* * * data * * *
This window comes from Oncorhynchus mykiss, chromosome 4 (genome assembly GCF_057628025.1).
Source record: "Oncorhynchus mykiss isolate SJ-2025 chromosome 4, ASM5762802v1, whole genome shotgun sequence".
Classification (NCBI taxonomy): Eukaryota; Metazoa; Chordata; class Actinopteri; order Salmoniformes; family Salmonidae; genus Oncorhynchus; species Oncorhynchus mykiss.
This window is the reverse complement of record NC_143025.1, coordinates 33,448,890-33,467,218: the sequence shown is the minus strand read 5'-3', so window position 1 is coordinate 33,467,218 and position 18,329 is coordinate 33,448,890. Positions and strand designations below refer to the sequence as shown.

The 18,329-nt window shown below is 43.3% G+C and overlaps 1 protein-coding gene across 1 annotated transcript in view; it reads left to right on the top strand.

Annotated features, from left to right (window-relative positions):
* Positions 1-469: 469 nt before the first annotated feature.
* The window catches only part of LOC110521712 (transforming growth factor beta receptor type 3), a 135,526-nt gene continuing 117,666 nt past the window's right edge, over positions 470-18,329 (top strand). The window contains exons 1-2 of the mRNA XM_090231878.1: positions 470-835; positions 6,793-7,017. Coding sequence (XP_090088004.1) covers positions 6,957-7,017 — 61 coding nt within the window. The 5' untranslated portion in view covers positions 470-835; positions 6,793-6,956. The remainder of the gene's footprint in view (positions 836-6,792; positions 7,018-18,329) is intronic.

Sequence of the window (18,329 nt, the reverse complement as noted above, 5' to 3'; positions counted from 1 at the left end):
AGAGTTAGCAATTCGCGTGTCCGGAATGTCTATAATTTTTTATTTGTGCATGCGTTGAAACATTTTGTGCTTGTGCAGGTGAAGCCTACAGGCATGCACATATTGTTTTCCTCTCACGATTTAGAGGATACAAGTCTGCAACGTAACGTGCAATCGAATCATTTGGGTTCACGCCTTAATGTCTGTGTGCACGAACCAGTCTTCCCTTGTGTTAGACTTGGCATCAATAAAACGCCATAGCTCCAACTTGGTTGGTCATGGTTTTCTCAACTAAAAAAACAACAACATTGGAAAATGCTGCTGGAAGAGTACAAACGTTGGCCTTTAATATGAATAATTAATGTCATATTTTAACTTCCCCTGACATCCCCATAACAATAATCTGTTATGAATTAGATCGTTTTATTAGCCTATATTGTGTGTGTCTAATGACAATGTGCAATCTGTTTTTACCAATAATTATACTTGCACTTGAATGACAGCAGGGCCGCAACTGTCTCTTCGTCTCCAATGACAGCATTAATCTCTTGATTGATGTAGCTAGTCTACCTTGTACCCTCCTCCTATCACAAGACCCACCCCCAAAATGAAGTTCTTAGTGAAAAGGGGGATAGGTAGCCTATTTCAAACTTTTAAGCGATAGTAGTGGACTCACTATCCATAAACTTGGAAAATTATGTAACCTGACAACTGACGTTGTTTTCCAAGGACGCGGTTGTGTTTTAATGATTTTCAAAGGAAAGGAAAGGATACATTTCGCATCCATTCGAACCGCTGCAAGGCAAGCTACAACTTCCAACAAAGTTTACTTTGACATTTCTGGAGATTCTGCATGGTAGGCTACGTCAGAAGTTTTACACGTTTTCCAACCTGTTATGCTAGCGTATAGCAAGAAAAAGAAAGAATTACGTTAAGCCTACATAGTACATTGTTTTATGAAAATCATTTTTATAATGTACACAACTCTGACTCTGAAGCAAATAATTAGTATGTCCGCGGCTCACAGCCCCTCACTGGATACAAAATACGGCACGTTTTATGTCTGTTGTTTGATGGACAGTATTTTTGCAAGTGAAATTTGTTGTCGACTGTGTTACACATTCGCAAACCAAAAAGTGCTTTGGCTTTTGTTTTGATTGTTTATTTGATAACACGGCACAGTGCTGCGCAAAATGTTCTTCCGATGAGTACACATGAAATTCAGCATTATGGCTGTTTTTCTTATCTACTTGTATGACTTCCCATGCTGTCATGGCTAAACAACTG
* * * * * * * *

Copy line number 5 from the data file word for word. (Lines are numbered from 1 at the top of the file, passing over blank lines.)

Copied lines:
The 18,329-nt window shown below is 43.3% G+C and overlaps 1 protein-coding gene across 1 annotated transcript in view; it reads left to right on the top strand.